Intra-pulp temperature increase of equine cheek teeth during treatment with motorized grinding systems: influence of grinding head position and rotational speed
1 Institute of Veterinary-Anatomy, -Histology and -Embryology, Faculty of Veterinary Medicine, Justus-Liebig-University Giessen, Frankfurter Str. 98, D-35392 Giessen, Germany
2 Institute for General Radiology and Medical Physics, University of Veterinary Medicine Hannover, Bischofsholer Damm 15, D-30173 Hannover, Germany
3 formerly Institute of Anatomy, University of Veterinary Medicine Hannover, Bischofsholer Damm 15, D-30173 Hannover, Germany
BMC Veterinary Research 2014, 10:47 doi:10.1186/1746-6148-10-47Published: 21 February 2014
In equine practice, teeth corrections by means of motorized grinding systems are standard procedure. The heat resulting from that treatment may cause irreparable damage to the dental pulp. It has been shown that a 5.5°C temperature rise may cause severe destruction in pulp cells. Hence, the capability to continuously form secondary dentine is lost, and may lead, due to equine-typical occlusal tooth abrasion, to an opening of the pulp cavity.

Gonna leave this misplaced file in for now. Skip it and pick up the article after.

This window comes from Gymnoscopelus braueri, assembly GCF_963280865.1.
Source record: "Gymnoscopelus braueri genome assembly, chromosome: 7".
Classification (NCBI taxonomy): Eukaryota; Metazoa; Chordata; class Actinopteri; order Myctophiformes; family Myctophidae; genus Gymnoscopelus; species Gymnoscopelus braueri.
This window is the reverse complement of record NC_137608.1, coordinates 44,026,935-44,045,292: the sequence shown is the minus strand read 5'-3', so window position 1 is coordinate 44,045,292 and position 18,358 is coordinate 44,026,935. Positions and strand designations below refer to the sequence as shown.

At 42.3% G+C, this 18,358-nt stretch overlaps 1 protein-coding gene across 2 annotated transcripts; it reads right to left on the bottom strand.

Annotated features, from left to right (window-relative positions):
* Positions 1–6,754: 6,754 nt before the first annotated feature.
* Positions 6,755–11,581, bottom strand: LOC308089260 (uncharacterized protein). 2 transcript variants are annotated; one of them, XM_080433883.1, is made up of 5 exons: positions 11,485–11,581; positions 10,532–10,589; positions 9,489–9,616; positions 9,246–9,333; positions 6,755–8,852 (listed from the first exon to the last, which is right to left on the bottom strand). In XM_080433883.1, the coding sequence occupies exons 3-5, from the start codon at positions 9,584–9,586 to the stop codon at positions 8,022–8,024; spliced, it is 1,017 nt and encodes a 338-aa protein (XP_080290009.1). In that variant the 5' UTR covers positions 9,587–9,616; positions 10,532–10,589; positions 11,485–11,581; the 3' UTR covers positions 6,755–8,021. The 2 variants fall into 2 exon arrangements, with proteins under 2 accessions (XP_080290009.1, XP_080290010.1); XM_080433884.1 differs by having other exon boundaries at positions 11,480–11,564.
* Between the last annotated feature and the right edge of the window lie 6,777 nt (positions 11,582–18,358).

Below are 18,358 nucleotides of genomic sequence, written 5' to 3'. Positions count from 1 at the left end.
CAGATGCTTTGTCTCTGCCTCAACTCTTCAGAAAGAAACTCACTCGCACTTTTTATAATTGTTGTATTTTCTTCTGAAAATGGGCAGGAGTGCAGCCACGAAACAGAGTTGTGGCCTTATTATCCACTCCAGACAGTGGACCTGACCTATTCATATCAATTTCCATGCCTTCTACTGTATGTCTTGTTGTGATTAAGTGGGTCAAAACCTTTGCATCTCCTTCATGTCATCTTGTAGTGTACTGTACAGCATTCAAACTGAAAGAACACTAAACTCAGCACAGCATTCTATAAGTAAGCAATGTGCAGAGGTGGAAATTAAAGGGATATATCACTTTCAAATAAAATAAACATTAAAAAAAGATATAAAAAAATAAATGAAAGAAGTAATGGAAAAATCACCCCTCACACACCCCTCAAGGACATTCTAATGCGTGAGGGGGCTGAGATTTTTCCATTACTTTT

To obtain reliable data on the intra-pulp increase in temperature during corrective treatments, equine cheek teeth (CT) were modified in a way (occlusal surface smoothed, apical parts detached, pulp horns standardized) that had been qualified in own former published studies. All parameters influencing the grinding process were standardized (force applied, initial temperatures, dimensions of pulp horns, positioning of grinding disk, rotational speed). During grinding experiments, imitating real dental treatments, the time span for an intra-pulp temperature increase of 5.5°C was determined.
The minimum time recorded for an intra-pulp temperature increase of 5.5°C was 38 s in mandibular CT (buccal grinding, 12,000 rpm) and 70 s in maxillary CT (flat occlusal grinding, 12,000 rpm). The data obtained showed that doubling the rotational speed of the disk results in halving the time span after which the critical intra-pulp temperature increase in maxillary CT is reached. For mandibular CT, the time span even drops by two thirds.
The use of standardized hypsodont CT enabled comparative studies of intra-pulp heating during the grinding of occlusal tooth surfaces using different tools and techniques. The anatomical structure of the natural vital hypsodont tooth must be kept in mind, so that the findings of this study do not create a deceptive sense of security with regard to the time-dependent heating of the native pulp.